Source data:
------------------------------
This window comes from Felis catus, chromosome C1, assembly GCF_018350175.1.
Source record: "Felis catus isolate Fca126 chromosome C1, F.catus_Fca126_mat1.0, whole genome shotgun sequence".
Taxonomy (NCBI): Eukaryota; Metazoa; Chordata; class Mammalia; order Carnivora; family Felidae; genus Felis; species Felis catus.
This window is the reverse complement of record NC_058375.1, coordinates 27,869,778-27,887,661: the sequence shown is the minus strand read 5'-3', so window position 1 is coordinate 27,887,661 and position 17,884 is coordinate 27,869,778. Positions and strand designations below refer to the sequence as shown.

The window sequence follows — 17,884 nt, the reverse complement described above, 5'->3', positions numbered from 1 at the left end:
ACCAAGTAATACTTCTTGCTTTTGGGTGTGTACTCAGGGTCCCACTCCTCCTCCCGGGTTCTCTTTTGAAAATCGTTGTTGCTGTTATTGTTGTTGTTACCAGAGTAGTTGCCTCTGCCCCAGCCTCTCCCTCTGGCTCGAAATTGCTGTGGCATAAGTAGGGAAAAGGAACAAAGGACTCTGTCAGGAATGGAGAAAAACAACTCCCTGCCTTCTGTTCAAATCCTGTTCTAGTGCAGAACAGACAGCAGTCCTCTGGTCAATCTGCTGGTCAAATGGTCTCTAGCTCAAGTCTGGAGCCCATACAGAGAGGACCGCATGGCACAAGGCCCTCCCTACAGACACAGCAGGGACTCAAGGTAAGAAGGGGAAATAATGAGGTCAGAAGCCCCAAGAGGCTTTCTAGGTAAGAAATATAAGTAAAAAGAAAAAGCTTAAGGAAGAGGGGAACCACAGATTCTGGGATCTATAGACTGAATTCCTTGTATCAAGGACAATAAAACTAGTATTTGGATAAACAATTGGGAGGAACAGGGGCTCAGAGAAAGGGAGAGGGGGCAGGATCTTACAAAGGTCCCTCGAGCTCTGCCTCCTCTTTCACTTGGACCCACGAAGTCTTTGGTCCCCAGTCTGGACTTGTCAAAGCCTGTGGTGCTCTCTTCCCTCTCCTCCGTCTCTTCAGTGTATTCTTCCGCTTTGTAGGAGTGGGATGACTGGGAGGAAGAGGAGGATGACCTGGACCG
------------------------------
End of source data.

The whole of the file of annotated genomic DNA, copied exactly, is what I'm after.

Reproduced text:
This window comes from Felis catus, chromosome C1, assembly GCF_018350175.1.
Source record: "Felis catus isolate Fca126 chromosome C1, F.catus_Fca126_mat1.0, whole genome shotgun sequence".
Taxonomy (NCBI): Eukaryota; Metazoa; Chordata; class Mammalia; order Carnivora; family Felidae; genus Felis; species Felis catus.
This window is the reverse complement of record NC_058375.1, coordinates 27,869,778-27,887,661: the sequence shown is the minus strand read 5'-3', so window position 1 is coordinate 27,887,661 and position 17,884 is coordinate 27,869,778. Positions and strand designations below refer to the sequence as shown.

The window sequence follows — 17,884 nt, the reverse complement described above, 5'->3', positions numbered from 1 at the left end:
ACCAAGTAATACTTCTTGCTTTTGGGTGTGTACTCAGGGTCCCACTCCTCCTCCCGGGTTCTCTTTTGAAAATCGTTGTTGCTGTTATTGTTGTTGTTACCAGAGTAGTTGCCTCTGCCCCAGCCTCTCCCTCTGGCTCGAAATTGCTGTGGCATAAGTAGGGAAAAGGAACAAAGGACTCTGTCAGGAATGGAGAAAAACAACTCCCTGCCTTCTGTTCAAATCCTGTTCTAGTGCAGAACAGACAGCAGTCCTCTGGTCAATCTGCTGGTCAAATGGTCTCTAGCTCAAGTCTGGAGCCCATACAGAGAGGACCGCATGGCACAAGGCCCTCCCTACAGACACAGCAGGGACTCAAGGTAAGAAGGGGAAATAATGAGGTCAGAAGCCCCAAGAGGCTTTCTAGGTAAGAAATATAAGTAAAAAGAAAAAGCTTAAGGAAGAGGGGAACCACAGATTCTGGGATCTATAGACTGAATTCCTTGTATCAAGGACAATAAAACTAGTATTTGGATAAACAATTGGGAGGAACAGGGGCTCAGAGAAAGGGAGAGGGGGCAGGATCTTACAAAGGTCCCTCGAGCTCTGCCTCCTCTTTCACTTGGACCCACGAAGTCTTTGGTCCCCAGTCTGGACTTGTCAAAGCCTGTGGTGCTCTCTTCCCTCTCCTCCGTCTCTTCAGTGTATTCTTCCGCTTTGTAGGAGTGGGATGACTGGGAGGAAGAGGAGGATGACCTGGACCG